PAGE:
Mestizo Ayahuasca shamanism of Iquitos is primarily derived from Napo.It draws from other indigenous cultural roots, such as the Kukama, but even those were already influenced by the style of Napo. However, this influence has been in one direction only. Mestizo influence on Napo shamanism is nearly non-existent. In fact, in Ecuador, mestizo shamanism is literally unheard of. The unique historical circumstances that created mestizo Ayahuasca shamanism in Peru did not exist in Ecuador or Colombia. In Colombia, because many Indians have fled to cities due to the civil war, whites and mestizos may outnumber indigenous participants in Yagé ceremonies ,but leading the ceremonies is entirely the work of Indians. In Ecuador, the mestizos are uninterested in Ayahuasca. The mestizos in the Ecuadorean Amazon are recently arrived colonists; since the 1960s, most of them arrived on roads built for the oil companies, encouraged by government promises of the “empty lands” of the Amazon to anyone who would clear it and raise cattle or sugar cane. Unlike the mestizo rubber tappers in Peru a hundred years ago, the mestizo colonists in the Ecuadorean Amazon do not need to turn to Indian healers with their health crises. They have no interest in Indian culture or in Indian rights.


Missionaries and Resistance

Gow (1996) suggests that Ayahuasca shamanism originated in missionary reducciones, but the evidence offered for this is extremely weak, mostly based on the fact that the Spaniards used Quechua to administer the reducciones, and on the Catholic influence on Ayahuasca shamanism in Peru, both mestizo and indigenous. There is no discernible Catholic influence on Ayahuasca shamanism in Ecuador. I believe that in Peru, indigenous ayahuasqueros absorbed Catholic influence not because of the missionaries, but because they witnessed mestizo shamans blending Catholicism with shamanism in a friendly way. The mestizo shamans demonstrated that Catholicism could add to a shamanic practice, indeed, could strengthen that practice, with powerful new spiritual entities, without giving up native ways.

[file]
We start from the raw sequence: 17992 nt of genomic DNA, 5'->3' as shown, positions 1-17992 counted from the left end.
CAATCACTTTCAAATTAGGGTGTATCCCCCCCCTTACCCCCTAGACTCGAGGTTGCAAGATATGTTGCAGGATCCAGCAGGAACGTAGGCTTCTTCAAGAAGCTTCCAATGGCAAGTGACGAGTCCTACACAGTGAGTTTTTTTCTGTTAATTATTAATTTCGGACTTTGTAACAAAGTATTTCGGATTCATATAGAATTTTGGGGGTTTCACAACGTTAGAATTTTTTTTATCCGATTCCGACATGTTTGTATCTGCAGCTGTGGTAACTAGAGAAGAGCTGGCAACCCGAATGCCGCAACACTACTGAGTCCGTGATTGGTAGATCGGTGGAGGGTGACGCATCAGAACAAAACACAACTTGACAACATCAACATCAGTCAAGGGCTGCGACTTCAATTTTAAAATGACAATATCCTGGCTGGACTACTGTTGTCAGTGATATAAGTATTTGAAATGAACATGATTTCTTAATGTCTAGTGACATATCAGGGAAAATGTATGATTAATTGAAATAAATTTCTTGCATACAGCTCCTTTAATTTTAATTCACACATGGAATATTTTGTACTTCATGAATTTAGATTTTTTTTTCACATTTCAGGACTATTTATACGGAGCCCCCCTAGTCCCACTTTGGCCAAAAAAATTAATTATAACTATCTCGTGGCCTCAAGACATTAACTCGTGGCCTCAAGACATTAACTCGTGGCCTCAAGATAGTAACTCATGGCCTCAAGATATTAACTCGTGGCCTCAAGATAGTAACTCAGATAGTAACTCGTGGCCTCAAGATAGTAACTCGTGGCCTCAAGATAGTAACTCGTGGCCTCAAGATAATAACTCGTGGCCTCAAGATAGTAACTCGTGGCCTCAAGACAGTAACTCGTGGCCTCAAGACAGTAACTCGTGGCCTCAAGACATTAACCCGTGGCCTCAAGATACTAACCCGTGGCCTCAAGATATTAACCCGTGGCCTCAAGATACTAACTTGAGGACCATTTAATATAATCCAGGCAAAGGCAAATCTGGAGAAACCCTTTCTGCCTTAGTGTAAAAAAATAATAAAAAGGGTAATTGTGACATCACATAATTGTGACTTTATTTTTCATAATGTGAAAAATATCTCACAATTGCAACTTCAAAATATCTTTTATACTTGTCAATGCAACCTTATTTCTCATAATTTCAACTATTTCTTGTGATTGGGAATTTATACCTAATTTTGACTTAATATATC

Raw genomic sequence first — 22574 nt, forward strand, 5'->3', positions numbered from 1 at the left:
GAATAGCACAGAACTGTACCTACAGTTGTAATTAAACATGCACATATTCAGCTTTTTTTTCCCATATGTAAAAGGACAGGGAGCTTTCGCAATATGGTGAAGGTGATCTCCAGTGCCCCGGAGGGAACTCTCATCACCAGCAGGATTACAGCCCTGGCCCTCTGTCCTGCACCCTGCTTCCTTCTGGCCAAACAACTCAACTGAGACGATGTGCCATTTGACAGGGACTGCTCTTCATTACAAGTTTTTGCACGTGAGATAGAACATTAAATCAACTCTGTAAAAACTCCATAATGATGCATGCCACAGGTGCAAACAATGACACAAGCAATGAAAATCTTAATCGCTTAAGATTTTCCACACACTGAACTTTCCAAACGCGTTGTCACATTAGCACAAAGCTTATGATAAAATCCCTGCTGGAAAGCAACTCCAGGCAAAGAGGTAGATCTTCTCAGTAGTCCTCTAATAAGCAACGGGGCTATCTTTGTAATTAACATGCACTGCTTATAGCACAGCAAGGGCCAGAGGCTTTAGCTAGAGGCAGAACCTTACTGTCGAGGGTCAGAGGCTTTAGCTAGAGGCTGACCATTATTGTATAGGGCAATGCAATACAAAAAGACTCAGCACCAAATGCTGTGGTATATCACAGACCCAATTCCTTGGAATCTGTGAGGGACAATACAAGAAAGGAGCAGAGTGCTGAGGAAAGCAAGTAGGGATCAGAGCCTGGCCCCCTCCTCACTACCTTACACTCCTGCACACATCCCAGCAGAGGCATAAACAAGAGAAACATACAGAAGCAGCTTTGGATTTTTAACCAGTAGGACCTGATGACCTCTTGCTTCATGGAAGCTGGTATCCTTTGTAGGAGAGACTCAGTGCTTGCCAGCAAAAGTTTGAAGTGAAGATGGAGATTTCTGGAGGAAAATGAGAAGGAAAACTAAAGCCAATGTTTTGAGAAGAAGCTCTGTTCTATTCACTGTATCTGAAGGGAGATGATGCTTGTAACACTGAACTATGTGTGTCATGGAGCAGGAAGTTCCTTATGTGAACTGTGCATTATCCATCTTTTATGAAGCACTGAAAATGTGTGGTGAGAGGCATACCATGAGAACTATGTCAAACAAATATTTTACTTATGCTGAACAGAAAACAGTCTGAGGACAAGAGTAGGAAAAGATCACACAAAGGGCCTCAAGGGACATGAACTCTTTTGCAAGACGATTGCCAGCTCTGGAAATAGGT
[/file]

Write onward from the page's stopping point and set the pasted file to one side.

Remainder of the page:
In Ecuador, where there is no mestizo shamanism, there is no blending of indigenous Ayahuasca shamanism and Catholicism. In Ecuador, the missionaries and the shamans are historic enemies. Recording Napo Runa oral history, I heard many stories depicting the shamans as the subversive leaders of covert resistance to the Spanish missionaries. The missionaries could enforce the wearing of clothes by whipping anyone they found going naked, and they could enforce attendance at mass by whipping anyone who was absent from mass, but they could not monitor what people were doing deep in the jungle at night. (I heard hints that, once upon a time, not all Ayahuasca ceremonies were done in complete darkness as they are today.)

Inconspicuousness is a traditional virtue to the Napo Runa, because being unnoticed means that one is not molesting one’s neighbor. The tree sloth represents the ideal human character, in part because he lives unnoticed. But the ability to hide is also an asset of the Trickster, who for the Napo Runa is Rabbit. The Napo Runa are stereotyped in Ecuador as meek and docile, in contrast to the fierce Shuar and Waorani, but their own self-image stresses their resistance and survival, and Ayahuasca is credited with a role in that. Chief Jumandi allegedly used Ayahuasca before leading the rebellion of 1578-9, and the Napo Runa credit their own shaman-led resistance for the expulsion of the Jesuit missionaries from Ecuador in 1767, although history books give a different account.


Forms of Ayahuasca Practice